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The fiction of S. M. Wheeler
Re: prompts (Reply)
2013-07-19 09:57 pm (UTC)
I awaken on a beach with a unicorn watching over me. The sun is direct above us so that our shadows sit beneath us, the sand beneath me is damp and cool from the tide recently receding, and I am quite put out.
My immediate alarm is tempered by the vindication of long-held paranoias, superstitions, and wistful beliefs regarding the existence of such beings as this, but the steel of calm is weak compared to three feet of horn as rough as any antelope’s keratin. I shriek; I scramble; I wonder if a unicorn avoids salt-water, and if it matters when there’s enough seaweed on this beach for me to tangle and drown even if I stay near to shore. The waves would deal me the same hand, further out. Questions, as I leave heel and finger divots in the grey sand, are numerous. Should I speak, should I hold still, should I be more careful where I put my hands?
Yes, to the last. My palm comes down on the sack of a seaweed’s float. It squeaks away, I come down hard on my shoulder with all the grace of a snail, the unicorn puts down a hoof—cloven, by god, and thus not equine—perilously close to my hip. With the coaxing tone granted upset children and animals that outweigh me, I tell it, “Hello, pretty—” It is not pretty; I can see snot in its nares, its beard is ratty and yellowed, and its coat
be white—its skin is pink—but there’s too much sand ground into it to tell. “—how violent are we?”
The bastard nipped my ear hard enough to draw blood and then thumps my shoulder with its nose.
—and that better be my internal narrator offering its interpretation of the gesture’s meaning, because hell if I’m going on an adventure with a telepathic companion animal. I’m too old for it. I have too much
The unicorn flicks its tufted tail and prances back like a prize dressage horse, tossing its narrow head. The sun catches and fires in its eyes, its mane that comes to its fetlocks despite its tangles flicks in the breeze, and I feel my heart squeeze with a little kid’s delight in something they don’t know isn’t mature enough for them yet. Blood is dripping hot down my neck from the bite in my ear, but I don’t heed it as I shove myself to my feet. It’s pointless to brush the sand off—it’s that special, grainy kind that adheres better than any glue—and I make the attempt in any case.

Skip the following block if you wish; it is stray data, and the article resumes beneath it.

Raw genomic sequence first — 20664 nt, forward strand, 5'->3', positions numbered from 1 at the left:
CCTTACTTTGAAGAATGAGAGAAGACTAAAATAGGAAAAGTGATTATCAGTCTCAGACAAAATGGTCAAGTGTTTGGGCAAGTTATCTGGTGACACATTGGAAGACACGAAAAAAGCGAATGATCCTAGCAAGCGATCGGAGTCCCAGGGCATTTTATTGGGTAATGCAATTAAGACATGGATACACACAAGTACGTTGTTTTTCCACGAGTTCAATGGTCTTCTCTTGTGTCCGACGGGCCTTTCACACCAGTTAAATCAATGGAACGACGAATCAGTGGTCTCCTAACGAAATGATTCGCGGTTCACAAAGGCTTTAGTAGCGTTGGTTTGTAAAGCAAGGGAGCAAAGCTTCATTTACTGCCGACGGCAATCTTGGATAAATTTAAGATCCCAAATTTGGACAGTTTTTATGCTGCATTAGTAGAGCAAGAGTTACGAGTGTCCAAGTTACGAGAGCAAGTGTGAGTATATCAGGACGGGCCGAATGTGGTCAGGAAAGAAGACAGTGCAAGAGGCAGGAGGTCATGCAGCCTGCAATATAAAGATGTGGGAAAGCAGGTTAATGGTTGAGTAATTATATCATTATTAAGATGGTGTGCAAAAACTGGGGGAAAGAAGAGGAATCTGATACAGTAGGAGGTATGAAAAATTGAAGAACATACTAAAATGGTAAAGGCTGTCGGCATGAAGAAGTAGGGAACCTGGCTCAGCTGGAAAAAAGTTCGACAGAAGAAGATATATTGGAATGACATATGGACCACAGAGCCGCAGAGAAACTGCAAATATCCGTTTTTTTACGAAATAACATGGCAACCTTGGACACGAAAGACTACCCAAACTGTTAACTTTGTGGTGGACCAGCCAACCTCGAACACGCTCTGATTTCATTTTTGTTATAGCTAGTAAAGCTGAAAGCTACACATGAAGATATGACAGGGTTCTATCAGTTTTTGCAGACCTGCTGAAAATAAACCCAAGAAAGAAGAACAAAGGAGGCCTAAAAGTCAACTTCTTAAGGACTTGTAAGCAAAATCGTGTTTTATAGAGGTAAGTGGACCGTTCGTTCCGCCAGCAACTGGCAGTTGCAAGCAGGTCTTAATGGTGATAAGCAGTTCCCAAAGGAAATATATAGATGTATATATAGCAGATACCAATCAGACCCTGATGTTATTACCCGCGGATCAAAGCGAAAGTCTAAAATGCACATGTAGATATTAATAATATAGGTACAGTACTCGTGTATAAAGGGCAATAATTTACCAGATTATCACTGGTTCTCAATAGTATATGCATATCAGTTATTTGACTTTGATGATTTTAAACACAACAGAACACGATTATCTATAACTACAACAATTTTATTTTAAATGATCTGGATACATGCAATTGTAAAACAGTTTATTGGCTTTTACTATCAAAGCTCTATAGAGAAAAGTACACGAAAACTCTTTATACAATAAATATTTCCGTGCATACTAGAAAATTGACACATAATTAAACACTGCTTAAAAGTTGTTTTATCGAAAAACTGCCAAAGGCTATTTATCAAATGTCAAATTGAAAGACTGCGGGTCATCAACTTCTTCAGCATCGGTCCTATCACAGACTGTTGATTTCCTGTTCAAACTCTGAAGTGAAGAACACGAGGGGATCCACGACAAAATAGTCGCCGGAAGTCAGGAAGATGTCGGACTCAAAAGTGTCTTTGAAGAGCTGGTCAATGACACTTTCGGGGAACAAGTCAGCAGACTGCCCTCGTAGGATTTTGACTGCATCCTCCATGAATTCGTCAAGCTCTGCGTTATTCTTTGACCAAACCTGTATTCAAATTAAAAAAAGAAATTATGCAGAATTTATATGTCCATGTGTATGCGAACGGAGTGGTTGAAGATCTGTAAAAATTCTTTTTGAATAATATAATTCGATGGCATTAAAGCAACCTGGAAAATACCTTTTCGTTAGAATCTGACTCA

“Adventures?” I ask it, hopeful and dreadful.
It reached out and licked the bite with a tongue as rough and rasping as a cat’s.
“Creepy,” I tell it, and push its face away. “Fine. Lead the way.”
, says my internal narrator,
Am here to watch over you. That is all.
“You’re not my guide, you mean? How inconvenient. Though at least you’re not my psychopomp. —You could at least give me a vague hint that won’t make sense ’til we get where we’re going. That would be a nice comfort even if it’s useless.” I look at it, spread my hands. “C’mon, there’s a dark lord to kill, pretty clothes to collect, a weapon with a name—isn’t there?”
The voice in my mind is very deliberate.
There is me.
“Aw, shit,” I say after a moment of thought. “Fine. Be ominous. At least I’ve got my agency. We’re getting off this beach. —Don’t you
lick me again.” Again, I push away its face and begin to slog over the saltgrass-thick hummocks hemming the sand. Next step: figure out how I managed to make myself a stereotype and woke up in the open with a mythical creature ‘watching over’ me.
Wait, no: first, a shower. Then mysteries. Behind me, the unicorn makes no sound but the huff of its breath and the occasional swat of its tail against its flank.
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